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UBC Reports | Vol. 50 | No. 7 | Jul. 8, 2004

Library a Gem in Aboriginal Scholarship

By Brian Lin

Nestled between a driftwood waterfall and the First Nations Long House’s Sty-Wet-Tan Great Hall is a gem of Aboriginal knowledge that has glistened despite its humble beginning.

The Xwi7xwa Library (pronounced whei-wha), named after the Squamish word “echo” with the blessing of Squamish Chief Simon Baker, began as a small collection in a mobile home in the ’70s. For decades, it housed material selected by the B.C. Native Indian Teachers’ Association and UBC’s Native Indian Teacher Education Program until, in 1993, the Xwi7xwa Library was officially named and became part of the Longhouse.

Today, Xwi7xwa counts more than 12,000 books, videos, historical documents, art works and artifacts in its collection, all catalogued and available online to scholars worldwide.

“The size, scope and location of the Xwi7xwa Library makes it a unique Mecca for researchers in Aboriginal studies,” says Acting Head Ann Doyle. “It is one of the only places in Canada you can find this amount of exclusively First Nations material -- all in one distinct location -- open to the public, and globally accessible on the web.”

But it’s the perspective from which the collection is managed that sets Xwi7xwa apart from the 41 other First Nations collections listed in the Canadian Directory of First Nations, Metis and Inuit Collections. It is catalogued using a First Nations classification system, which includes terminology for First Nations concepts such as self-government, and uses First Nations names rather than the European ones assigned by anthropologists.

In addition, Doyle and her predecessor, Xwi7xwa founder Gene Joseph, have painstakingly created subject headings for the entire collection that remedy gaps in the Library of Congress vocabulary for dealing with Aboriginal issues.

“The Xwi7xwa headings and classification allow the user to quickly and accurately narrow in on a subject matter and provide a range of related material that is not only retrievable through the online catalogue, but visible from where it is physically located on the shelf,” says Doyle.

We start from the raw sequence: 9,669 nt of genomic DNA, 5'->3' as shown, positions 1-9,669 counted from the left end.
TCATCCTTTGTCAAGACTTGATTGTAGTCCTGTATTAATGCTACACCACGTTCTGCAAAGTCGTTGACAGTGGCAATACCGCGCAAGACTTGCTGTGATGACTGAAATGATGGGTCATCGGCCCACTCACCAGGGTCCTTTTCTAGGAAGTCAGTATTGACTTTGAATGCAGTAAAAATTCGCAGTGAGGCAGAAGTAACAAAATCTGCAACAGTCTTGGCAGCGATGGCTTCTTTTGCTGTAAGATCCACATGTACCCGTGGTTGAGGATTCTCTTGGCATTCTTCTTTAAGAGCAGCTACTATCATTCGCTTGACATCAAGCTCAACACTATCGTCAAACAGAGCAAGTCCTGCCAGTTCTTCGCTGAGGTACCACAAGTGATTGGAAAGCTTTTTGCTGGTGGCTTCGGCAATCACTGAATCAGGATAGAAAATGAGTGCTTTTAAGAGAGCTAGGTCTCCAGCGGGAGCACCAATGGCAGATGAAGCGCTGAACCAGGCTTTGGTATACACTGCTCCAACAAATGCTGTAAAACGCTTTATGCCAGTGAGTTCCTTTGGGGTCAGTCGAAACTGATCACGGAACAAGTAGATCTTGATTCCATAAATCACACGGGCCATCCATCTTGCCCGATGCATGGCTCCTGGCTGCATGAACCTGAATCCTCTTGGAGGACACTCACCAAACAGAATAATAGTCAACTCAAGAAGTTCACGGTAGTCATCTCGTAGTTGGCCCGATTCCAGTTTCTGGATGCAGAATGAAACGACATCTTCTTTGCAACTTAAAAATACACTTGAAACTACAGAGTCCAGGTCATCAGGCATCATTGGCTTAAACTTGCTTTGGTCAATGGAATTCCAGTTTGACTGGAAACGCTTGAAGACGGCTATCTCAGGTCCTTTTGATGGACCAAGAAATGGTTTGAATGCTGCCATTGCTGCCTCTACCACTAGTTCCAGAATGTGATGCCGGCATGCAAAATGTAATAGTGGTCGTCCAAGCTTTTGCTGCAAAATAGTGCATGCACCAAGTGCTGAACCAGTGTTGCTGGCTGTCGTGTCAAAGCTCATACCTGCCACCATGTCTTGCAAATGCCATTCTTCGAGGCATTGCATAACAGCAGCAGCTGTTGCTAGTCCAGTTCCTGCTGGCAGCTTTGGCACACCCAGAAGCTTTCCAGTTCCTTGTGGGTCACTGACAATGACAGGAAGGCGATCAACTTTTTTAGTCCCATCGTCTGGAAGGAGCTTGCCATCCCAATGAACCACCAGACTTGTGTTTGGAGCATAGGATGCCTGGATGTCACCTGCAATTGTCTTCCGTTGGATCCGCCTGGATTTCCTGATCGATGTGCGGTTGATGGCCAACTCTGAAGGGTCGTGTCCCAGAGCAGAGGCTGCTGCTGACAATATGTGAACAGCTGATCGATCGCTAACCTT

“For example, books on Tsimshian, a nation located along the Nass and Skeena Rivers in the Northern coast of B.C., are organized next to Nisga’a, its neighbour to the north, rather than its alphabetical successor Tubatulabal, a people in the southern Sierra Nevada.”

Such pioneering work in Aboriginal scholarship has attracted visiting researchers from the U.S., Europe and New Zealand to use its unique collection and learn how it is managed.

So it comes as no surprise that Xwi7xwa has also become a hotbed for training Aboriginal library students and non-Aboriginal librarians who deal with First Nations collections at UBC and elsewhere.

“There are currently three Aboriginal graduate students in the School of Library, Archival and Information Studies who will be spreading their wings in the next year,” says Doyle. “The knowledge and skills they’ve obtained from both the School and the Library will allow them to play a vital role in the preservation of First Nations cultural heritage and help foster mutual respect among the academic, Aboriginal and mainstream communities."

With such a stellar record of achievements, Doyle says the challenge is keeping up with the amazing growth -- circulation has increased by 270 per cent in the past five years -- in a fiscal environment that has not improved since Xwi7xwa opened its doors in 1998.

“Most people are shocked to learn that we actually don’t have a collections budget,” says Doyle. “Everything housed in Xwi7xwa comes from community donations, bequests and supportive students and faculty members.”

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Last reviewed 22-Sep-2006

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